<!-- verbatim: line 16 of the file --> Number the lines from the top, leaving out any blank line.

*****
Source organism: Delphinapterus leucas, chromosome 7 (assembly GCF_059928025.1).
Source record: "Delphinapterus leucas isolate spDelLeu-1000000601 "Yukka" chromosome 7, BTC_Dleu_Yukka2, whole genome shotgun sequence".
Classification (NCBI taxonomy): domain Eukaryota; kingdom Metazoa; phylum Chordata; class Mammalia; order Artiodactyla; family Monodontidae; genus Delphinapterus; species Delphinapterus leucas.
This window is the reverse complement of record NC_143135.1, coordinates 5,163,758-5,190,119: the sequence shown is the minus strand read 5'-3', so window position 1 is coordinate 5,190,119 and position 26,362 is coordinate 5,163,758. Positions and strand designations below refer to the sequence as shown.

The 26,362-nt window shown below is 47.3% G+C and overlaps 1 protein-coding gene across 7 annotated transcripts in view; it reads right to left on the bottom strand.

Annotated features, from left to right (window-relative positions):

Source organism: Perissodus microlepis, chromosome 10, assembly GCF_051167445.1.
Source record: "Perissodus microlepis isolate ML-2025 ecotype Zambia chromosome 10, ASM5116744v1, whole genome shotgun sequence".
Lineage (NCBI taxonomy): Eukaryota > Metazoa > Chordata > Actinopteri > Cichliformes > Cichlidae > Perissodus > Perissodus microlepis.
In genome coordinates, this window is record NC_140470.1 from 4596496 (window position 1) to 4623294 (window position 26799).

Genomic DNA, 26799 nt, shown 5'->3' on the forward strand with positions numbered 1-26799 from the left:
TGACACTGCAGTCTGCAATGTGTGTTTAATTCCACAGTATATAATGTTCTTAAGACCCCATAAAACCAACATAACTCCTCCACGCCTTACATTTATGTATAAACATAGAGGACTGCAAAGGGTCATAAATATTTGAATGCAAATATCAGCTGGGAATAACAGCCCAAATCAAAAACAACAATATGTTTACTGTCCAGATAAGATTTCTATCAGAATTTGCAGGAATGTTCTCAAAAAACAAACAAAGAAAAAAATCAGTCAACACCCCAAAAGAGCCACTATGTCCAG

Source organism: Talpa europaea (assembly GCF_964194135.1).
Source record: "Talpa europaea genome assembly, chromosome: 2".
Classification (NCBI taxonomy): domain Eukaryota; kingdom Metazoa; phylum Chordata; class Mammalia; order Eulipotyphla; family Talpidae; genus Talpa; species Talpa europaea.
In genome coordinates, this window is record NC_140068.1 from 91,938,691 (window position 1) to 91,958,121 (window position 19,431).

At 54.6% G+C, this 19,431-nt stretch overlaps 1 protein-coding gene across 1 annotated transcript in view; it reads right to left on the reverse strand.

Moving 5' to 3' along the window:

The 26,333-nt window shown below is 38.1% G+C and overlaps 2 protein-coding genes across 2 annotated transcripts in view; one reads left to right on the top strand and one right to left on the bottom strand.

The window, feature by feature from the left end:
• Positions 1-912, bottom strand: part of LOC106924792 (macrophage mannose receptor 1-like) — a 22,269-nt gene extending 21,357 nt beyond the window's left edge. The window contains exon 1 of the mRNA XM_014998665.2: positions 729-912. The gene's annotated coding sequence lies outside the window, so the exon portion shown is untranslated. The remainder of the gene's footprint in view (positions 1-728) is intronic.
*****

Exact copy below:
In genome coordinates, this window is record NC_140068.1 from 91,938,691 (window position 1) to 91,958,121 (window position 19,431).